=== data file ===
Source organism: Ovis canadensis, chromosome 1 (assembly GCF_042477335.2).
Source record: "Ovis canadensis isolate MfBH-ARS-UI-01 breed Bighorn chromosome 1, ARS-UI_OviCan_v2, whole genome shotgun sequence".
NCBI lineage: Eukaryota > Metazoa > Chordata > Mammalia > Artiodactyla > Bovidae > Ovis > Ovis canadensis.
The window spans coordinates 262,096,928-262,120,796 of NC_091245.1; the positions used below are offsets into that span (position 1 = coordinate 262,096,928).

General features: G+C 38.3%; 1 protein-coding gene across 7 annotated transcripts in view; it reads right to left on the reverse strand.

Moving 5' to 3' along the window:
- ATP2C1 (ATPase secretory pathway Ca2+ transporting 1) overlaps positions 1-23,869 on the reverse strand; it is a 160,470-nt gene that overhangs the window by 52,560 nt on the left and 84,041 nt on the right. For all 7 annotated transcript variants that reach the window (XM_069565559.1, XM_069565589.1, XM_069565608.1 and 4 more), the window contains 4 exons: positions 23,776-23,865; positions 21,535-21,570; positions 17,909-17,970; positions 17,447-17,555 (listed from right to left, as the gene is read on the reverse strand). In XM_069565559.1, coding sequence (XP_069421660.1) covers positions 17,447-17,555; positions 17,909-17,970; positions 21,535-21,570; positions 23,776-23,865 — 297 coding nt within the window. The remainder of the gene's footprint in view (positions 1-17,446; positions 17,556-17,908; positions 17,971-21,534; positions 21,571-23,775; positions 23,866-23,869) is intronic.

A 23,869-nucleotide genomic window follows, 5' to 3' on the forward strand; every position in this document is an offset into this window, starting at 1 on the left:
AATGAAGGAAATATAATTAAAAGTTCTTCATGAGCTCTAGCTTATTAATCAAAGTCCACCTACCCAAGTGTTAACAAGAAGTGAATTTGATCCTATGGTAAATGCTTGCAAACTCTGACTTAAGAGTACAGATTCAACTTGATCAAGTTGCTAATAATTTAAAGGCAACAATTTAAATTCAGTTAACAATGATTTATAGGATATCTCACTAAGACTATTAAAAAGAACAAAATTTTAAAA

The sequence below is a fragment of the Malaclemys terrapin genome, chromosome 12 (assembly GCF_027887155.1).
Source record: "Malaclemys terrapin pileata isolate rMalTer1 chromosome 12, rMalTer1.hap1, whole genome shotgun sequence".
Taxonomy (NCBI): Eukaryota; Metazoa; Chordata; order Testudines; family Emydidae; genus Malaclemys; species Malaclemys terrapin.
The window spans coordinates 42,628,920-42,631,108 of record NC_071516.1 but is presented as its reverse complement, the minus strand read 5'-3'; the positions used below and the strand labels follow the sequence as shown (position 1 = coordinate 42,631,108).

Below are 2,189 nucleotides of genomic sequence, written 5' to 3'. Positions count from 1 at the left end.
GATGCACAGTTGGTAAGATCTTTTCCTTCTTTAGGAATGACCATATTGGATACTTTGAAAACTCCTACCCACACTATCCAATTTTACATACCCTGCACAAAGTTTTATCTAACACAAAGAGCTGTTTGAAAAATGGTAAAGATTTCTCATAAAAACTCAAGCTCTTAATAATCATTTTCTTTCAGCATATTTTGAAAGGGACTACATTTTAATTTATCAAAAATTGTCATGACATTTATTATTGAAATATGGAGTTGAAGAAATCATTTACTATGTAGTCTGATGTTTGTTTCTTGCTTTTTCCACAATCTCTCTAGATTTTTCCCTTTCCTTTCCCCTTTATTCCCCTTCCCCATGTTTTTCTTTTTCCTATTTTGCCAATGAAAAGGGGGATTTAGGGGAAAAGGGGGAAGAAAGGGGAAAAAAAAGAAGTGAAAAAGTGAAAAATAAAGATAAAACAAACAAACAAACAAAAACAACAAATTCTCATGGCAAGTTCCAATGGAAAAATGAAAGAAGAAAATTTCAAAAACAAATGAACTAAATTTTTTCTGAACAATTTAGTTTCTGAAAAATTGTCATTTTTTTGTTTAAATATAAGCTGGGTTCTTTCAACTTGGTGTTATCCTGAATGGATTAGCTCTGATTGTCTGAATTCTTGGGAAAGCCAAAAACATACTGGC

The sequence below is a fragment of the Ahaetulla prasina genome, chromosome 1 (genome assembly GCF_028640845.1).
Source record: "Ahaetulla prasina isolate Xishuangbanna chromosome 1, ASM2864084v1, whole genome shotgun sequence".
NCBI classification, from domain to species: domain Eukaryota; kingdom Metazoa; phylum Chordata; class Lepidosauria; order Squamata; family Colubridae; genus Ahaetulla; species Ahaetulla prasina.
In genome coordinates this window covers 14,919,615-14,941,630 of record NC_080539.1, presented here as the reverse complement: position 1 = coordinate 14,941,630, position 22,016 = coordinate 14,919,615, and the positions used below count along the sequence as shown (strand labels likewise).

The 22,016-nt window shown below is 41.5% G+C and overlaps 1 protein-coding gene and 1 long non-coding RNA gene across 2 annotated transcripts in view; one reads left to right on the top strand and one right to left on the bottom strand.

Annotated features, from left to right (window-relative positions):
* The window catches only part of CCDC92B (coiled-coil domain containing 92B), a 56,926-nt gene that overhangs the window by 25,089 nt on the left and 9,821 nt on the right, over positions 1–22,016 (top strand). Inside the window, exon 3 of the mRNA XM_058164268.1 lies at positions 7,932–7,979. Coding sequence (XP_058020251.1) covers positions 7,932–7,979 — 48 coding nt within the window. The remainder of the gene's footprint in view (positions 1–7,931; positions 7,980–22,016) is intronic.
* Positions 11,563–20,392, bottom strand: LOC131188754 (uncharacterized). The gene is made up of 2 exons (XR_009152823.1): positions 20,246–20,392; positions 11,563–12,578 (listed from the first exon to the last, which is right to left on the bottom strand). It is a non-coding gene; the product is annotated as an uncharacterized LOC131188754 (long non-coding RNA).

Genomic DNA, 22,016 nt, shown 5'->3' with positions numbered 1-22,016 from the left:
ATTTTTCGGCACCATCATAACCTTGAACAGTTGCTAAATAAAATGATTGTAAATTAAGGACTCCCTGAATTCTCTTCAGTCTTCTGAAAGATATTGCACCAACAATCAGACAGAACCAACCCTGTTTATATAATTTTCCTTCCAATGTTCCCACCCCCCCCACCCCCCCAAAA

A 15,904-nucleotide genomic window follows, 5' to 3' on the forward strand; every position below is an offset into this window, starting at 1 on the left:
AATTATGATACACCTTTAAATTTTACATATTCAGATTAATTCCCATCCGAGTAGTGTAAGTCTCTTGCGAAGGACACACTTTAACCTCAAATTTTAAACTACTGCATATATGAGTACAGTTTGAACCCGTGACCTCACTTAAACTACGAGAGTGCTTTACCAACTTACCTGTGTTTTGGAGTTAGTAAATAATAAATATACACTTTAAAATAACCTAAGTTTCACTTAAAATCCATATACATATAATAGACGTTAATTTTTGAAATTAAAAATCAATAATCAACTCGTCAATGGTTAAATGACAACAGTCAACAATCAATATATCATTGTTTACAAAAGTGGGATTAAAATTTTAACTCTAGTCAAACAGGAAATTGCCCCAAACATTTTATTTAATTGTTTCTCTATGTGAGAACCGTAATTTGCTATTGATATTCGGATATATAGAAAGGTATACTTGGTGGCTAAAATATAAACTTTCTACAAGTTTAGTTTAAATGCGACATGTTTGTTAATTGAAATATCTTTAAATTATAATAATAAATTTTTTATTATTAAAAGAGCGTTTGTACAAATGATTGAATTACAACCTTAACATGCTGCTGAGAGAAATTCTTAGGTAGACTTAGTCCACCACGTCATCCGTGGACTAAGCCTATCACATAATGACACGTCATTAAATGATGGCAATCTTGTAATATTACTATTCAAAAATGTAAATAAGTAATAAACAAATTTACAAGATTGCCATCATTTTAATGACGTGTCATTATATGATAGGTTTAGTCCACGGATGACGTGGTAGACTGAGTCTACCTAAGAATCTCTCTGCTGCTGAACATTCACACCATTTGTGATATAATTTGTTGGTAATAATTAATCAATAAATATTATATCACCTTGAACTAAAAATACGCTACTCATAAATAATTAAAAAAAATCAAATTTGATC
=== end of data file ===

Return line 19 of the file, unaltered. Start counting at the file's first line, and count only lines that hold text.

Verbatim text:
In genome coordinates this window covers 14,919,615-14,941,630 of record NC_080539.1, presented here as the reverse complement: position 1 = coordinate 14,941,630, position 22,016 = coordinate 14,919,615, and the positions used below count along the sequence as shown (strand labels likewise).